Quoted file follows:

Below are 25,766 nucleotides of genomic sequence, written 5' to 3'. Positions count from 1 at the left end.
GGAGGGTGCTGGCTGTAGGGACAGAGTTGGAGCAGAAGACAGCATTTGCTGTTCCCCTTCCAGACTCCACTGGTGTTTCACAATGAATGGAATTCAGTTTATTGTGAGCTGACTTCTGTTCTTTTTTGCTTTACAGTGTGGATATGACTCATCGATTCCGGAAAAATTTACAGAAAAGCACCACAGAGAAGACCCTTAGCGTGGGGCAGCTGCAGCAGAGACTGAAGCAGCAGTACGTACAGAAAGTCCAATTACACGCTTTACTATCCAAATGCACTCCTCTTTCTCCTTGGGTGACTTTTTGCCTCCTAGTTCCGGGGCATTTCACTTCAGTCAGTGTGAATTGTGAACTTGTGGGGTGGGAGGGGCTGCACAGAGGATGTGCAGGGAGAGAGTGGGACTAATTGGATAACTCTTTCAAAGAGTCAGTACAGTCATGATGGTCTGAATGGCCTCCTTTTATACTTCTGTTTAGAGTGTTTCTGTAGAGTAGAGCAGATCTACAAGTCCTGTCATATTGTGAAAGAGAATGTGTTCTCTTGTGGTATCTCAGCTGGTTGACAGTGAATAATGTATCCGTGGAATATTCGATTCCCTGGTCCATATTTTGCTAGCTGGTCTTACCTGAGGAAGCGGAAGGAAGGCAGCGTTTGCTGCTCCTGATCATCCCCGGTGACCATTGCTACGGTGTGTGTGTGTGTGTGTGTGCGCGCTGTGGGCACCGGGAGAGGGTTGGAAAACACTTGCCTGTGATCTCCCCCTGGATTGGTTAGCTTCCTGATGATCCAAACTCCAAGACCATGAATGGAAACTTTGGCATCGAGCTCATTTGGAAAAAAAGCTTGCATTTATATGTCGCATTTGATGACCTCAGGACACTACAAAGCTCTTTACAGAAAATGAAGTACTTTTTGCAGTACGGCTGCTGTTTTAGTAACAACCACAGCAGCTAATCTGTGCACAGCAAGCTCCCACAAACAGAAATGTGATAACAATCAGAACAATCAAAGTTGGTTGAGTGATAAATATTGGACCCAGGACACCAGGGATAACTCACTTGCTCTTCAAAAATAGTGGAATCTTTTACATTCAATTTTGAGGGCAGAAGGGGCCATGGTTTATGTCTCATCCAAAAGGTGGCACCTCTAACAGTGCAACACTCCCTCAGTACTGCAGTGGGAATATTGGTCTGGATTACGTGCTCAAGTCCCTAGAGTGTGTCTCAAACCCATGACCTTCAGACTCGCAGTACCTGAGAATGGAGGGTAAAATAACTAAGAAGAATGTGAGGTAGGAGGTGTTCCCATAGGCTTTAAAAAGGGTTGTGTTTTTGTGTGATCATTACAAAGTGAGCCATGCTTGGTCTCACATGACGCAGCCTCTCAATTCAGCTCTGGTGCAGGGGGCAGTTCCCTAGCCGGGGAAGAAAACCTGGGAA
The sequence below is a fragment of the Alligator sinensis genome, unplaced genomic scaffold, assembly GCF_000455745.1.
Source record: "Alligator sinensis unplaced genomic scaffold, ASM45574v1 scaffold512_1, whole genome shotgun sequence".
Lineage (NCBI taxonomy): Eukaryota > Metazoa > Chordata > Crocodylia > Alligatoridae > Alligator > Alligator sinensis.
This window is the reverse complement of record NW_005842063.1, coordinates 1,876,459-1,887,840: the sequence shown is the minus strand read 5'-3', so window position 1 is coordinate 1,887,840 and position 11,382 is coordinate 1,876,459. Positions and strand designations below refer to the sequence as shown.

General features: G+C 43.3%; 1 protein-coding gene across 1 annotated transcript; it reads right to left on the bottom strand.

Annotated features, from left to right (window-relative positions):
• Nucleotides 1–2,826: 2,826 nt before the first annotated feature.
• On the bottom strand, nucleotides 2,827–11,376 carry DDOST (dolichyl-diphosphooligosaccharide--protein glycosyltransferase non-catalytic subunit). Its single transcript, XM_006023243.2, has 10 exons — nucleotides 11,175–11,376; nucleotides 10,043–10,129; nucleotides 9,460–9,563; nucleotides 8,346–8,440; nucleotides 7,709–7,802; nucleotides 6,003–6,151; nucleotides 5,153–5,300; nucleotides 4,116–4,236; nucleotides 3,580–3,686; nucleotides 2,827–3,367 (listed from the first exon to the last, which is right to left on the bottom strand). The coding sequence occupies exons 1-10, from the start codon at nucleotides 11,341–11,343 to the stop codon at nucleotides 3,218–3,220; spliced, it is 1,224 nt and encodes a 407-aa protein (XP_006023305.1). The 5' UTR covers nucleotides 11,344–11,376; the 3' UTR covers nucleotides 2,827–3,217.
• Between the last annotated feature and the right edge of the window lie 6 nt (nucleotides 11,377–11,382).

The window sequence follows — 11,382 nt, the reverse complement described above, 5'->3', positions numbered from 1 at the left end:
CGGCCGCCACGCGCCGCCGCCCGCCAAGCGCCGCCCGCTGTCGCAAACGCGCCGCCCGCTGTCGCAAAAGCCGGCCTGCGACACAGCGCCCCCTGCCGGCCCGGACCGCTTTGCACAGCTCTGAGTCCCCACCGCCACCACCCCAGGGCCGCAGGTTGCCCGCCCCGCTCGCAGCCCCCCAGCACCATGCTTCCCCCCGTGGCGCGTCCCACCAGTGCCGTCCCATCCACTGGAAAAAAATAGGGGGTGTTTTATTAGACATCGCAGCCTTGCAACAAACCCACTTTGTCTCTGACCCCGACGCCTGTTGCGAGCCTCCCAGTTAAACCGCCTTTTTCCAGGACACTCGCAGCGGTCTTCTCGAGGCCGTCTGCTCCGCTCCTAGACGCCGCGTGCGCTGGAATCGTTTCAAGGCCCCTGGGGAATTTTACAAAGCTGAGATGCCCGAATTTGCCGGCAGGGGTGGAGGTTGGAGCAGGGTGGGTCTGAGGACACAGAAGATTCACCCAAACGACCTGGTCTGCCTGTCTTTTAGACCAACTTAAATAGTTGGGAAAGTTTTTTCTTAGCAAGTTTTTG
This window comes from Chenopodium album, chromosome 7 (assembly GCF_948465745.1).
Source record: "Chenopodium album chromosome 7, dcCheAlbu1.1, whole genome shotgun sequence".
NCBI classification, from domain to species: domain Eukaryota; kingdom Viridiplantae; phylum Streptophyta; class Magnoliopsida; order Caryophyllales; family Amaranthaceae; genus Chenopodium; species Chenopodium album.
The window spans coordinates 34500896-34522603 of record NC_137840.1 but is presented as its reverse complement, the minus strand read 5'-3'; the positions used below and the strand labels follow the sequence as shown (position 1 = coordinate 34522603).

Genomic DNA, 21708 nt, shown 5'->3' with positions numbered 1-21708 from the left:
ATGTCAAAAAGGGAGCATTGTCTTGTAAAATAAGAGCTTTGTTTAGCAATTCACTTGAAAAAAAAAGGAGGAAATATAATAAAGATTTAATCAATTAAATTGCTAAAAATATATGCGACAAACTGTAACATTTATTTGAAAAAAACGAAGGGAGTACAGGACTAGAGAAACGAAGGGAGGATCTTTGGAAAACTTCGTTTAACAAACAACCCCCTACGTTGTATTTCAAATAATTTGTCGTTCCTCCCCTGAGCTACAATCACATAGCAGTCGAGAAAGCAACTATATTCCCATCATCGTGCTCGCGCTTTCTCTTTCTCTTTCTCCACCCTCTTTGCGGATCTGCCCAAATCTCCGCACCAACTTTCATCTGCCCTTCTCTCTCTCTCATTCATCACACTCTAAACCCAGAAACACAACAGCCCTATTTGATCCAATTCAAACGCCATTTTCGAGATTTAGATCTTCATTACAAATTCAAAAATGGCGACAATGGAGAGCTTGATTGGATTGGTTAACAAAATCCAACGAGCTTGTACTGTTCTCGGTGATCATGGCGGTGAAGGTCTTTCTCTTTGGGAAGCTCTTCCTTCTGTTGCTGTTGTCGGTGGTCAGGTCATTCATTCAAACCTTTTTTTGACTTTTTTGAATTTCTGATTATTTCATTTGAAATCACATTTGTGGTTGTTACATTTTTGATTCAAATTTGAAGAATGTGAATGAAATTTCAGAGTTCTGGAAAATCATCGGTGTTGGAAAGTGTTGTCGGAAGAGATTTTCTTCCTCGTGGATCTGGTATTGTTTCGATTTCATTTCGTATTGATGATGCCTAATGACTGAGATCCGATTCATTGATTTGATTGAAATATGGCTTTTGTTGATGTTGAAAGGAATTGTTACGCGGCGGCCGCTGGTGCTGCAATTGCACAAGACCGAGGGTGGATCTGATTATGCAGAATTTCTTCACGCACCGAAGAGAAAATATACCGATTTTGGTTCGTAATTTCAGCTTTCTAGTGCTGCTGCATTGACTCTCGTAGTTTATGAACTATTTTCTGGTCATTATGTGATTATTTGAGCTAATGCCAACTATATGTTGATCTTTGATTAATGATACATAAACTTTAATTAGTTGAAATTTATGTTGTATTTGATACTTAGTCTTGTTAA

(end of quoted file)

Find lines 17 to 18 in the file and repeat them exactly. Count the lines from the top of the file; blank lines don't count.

The window spans coordinates 34500896-34522603 of record NC_137840.1 but is presented as its reverse complement, the minus strand read 5'-3'; the positions used below and the strand labels follow the sequence as shown (position 1 = coordinate 34522603).

Genomic DNA, 21708 nt, shown 5'->3' with positions numbered 1-21708 from the left: